Cultural heritage in Greater Yarmouth
Great Yarmouth - uniquely located between the sea and the Broads
Great Yarmouth is perhaps best known as a traditional seaside resort, however it is also one of the most important historic ports on the east coast of England, built between the North Sea and the Broads, with a unique built cultural heritage, complemented by an outstanding and varied collections of artefacts, documents and paintings. Greater Yarmouth is home to a stunning collection of historic gems such as windmills, churches and Roman ruins.
The town has a rich maritime, trade, industrial and tourism history and has developed from a 10th century fishing hamlet to a modern seaside town, also focused over the past 50 years on the energy industry in particular serving the off-shore oil, gas and wind energy sector. The UK's very first offshore windfarm was built just off Great Yarmouth.
Throughout time local people have continually used the sea and its environment in different ways to meet changing social and cultural needs.
Greater Yarmouth has a distinctive cultural heritage story, dating from as far back as the Bronze and Iron ages. Bronze 'hordes' have been found at both Caister-on-Sea and in Gorleston-on-Sea and iron coat fasteners found in Caister. The Domesday book records Yarmouth as having 70 Burgesses, the largest parish church in England was built here in 1101 and a Royal Charter was granted to the town in 1208, resulting in the town wall being built.
The area's naval and seafaring history is well documented, with ships being supplied for many major battles throughout history, and Admiral Lord Nelson embarking from or returning here on numerous occasions, notably after the Battle of the Nile in 1798.
The first hotel to service the burgeoning holiday trade was built in 1759, when visitors came to the seaside to bathe in the salt sea water, believed to have healing powers. The area fast became a seaside resort, propelled forward by the building of three railway stations. Numerous attractions and theatres to entertain the tourists were built along the seafront, many of which remain to this day, highlighting the town's retro seaside heritage.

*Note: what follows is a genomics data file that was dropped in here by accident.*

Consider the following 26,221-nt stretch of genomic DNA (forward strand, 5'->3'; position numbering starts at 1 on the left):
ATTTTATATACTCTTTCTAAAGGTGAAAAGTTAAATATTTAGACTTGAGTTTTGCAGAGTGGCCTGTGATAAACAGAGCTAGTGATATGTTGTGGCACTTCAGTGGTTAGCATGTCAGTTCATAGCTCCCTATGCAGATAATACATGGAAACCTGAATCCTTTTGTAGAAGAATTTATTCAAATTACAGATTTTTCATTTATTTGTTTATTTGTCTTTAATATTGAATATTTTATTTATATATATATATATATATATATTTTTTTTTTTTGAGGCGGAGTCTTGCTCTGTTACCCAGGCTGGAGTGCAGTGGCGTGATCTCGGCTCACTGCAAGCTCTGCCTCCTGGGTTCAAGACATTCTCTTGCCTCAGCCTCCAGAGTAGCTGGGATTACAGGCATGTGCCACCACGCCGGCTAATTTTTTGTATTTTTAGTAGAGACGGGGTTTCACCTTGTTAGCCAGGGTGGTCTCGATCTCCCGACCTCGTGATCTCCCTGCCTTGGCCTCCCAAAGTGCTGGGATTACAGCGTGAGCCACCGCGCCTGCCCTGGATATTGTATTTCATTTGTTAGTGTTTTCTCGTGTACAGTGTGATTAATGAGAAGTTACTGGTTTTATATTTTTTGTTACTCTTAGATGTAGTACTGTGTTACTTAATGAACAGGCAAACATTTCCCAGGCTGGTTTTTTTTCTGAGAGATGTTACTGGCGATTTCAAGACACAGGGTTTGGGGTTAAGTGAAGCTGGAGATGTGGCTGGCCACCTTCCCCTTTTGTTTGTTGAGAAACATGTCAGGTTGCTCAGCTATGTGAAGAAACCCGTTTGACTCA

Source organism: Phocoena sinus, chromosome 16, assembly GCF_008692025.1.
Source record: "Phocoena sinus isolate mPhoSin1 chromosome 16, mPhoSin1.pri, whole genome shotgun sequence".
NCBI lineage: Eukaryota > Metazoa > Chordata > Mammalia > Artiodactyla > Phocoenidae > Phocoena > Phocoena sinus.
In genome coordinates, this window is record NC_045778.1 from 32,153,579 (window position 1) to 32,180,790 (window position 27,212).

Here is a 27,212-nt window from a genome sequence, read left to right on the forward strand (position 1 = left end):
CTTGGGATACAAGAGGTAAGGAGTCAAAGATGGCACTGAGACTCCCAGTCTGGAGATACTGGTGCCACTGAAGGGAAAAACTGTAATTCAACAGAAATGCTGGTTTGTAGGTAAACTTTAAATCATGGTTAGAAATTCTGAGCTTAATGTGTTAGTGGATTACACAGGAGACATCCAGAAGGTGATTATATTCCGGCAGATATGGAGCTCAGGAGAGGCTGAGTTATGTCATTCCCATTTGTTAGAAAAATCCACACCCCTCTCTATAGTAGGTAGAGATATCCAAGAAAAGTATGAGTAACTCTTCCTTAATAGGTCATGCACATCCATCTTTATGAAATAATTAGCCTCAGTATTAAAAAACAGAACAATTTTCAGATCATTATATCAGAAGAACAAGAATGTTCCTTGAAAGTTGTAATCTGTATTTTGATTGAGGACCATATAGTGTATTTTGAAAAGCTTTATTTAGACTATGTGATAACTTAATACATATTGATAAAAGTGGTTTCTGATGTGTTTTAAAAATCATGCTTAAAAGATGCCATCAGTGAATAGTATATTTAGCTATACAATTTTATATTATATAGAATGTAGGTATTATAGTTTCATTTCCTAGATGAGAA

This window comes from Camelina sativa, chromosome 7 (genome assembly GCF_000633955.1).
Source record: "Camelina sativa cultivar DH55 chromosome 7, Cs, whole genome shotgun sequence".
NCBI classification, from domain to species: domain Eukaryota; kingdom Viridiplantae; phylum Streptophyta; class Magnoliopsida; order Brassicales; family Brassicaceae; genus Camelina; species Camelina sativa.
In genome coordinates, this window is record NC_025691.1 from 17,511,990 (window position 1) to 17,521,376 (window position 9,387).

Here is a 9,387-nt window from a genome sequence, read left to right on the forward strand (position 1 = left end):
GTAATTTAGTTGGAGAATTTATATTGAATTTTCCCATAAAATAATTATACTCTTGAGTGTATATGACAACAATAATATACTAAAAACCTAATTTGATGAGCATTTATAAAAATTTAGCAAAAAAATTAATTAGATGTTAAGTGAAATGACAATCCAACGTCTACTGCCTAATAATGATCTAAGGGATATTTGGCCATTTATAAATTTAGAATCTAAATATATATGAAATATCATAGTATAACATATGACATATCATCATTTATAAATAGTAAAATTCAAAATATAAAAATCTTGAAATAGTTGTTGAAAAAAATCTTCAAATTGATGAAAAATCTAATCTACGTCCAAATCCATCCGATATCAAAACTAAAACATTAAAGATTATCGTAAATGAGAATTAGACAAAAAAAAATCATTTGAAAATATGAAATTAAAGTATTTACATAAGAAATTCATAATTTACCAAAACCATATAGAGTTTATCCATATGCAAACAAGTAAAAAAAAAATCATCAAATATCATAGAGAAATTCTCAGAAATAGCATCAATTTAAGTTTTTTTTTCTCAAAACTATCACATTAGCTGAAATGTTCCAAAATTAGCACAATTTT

Herrings, (referred to locally as Silver Darlings) were a major food source and industry for many years, although their fishing and smoking to produce kipppers ceased large scale production in 1965 when the oil and gas industry took its place.
Until WWII, when Great Yarmouth was on the receiving end of the first Zeppelin raid in England, the town had the finest example of a medieval street plan retained from the 16th and 17th centuries and even today still has a number of unique Rows. The South Quay area contains some of the finest medieval and post-medieval buildings of their type, several are now important museums. Almost every village in the area has a medieval church, many are flint-knapped, have a thatched roof or traditional Norfolk round towers and some are open to the public throughout the year, whereas others are only open during Heritage Open Days.
Given it's position since the 18th century as a prominent seaside resort, Great Yarmouth has a long tradition of blending seaside entertainment with circus. From Punch & Judy, to cabaret, comedy to circus, performance on the streets and in the town's numerous circus spaces and theatres has been part and parcel of life in Great Yarmouth since the Victorian tourism boom.
SeaChange Art's Circus and Street Art programme is a natural progression of Great Yarmouth’s rich performance heritage, celebrated each year with the Out There Festival of Circus and Street Arts.